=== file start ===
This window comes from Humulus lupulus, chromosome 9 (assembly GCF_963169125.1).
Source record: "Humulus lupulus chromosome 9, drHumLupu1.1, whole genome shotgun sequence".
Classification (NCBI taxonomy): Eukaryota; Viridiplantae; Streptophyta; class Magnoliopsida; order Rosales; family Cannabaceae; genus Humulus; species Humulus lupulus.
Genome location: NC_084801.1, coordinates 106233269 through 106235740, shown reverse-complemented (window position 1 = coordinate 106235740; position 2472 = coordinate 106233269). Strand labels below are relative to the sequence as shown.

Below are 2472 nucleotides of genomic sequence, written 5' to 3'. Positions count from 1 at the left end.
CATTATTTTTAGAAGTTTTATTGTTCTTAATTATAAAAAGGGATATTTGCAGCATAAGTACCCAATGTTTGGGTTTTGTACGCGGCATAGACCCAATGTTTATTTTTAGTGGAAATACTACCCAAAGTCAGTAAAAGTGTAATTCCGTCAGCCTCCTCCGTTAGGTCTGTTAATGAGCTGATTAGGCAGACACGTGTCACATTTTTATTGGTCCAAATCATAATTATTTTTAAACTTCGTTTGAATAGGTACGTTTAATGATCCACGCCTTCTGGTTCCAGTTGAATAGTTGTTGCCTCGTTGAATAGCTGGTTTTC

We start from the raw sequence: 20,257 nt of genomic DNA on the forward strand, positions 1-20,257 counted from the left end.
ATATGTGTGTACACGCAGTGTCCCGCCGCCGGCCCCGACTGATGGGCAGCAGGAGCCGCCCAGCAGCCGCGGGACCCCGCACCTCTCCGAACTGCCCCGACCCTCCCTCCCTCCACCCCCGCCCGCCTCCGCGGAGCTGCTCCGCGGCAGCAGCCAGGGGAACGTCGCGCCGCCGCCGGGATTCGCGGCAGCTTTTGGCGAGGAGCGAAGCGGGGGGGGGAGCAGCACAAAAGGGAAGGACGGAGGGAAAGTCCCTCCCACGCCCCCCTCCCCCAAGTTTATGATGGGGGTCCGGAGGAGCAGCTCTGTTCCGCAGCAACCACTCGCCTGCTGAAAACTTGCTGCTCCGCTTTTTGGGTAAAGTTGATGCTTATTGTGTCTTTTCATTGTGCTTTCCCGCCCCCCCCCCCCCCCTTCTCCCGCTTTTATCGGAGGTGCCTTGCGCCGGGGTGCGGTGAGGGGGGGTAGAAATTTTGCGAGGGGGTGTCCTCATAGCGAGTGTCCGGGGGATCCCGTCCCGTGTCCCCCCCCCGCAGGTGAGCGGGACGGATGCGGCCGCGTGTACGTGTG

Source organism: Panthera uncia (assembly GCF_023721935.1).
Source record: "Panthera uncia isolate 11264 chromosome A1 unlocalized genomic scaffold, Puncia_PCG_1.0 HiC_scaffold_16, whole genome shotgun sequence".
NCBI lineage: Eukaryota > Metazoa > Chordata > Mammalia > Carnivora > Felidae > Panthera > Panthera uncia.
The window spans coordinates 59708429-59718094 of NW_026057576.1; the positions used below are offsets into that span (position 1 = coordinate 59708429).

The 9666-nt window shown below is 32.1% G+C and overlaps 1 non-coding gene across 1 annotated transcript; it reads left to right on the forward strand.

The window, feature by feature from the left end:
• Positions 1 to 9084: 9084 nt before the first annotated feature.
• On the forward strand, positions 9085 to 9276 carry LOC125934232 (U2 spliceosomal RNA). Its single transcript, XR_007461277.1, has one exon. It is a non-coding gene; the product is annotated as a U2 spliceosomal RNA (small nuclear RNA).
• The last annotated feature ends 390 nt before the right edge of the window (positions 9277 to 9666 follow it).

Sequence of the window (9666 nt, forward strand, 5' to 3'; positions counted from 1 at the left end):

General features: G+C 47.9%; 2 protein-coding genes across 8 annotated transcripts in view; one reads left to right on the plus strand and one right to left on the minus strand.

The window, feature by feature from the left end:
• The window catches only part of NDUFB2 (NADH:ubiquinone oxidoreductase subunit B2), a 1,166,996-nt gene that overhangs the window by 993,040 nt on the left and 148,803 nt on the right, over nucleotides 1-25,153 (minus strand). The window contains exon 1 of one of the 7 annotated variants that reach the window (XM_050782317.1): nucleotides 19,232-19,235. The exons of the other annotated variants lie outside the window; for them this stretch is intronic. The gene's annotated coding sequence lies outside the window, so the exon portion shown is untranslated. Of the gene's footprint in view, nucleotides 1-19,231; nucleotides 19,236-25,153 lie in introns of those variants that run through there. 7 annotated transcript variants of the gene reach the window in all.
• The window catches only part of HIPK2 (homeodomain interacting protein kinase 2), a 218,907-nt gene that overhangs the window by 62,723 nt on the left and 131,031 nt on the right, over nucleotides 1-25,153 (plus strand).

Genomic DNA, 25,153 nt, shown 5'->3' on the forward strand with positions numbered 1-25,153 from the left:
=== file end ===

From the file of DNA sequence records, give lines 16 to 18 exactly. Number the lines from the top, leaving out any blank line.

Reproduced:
• On the forward strand, positions 9085 to 9276 carry LOC125934232 (U2 spliceosomal RNA). Its single transcript, XR_007461277.1, has one exon. It is a non-coding gene; the product is annotated as a U2 spliceosomal RNA (small nuclear RNA).
• The last annotated feature ends 390 nt before the right edge of the window (positions 9277 to 9666 follow it).

Sequence of the window (9666 nt, forward strand, 5' to 3'; positions counted from 1 at the left end):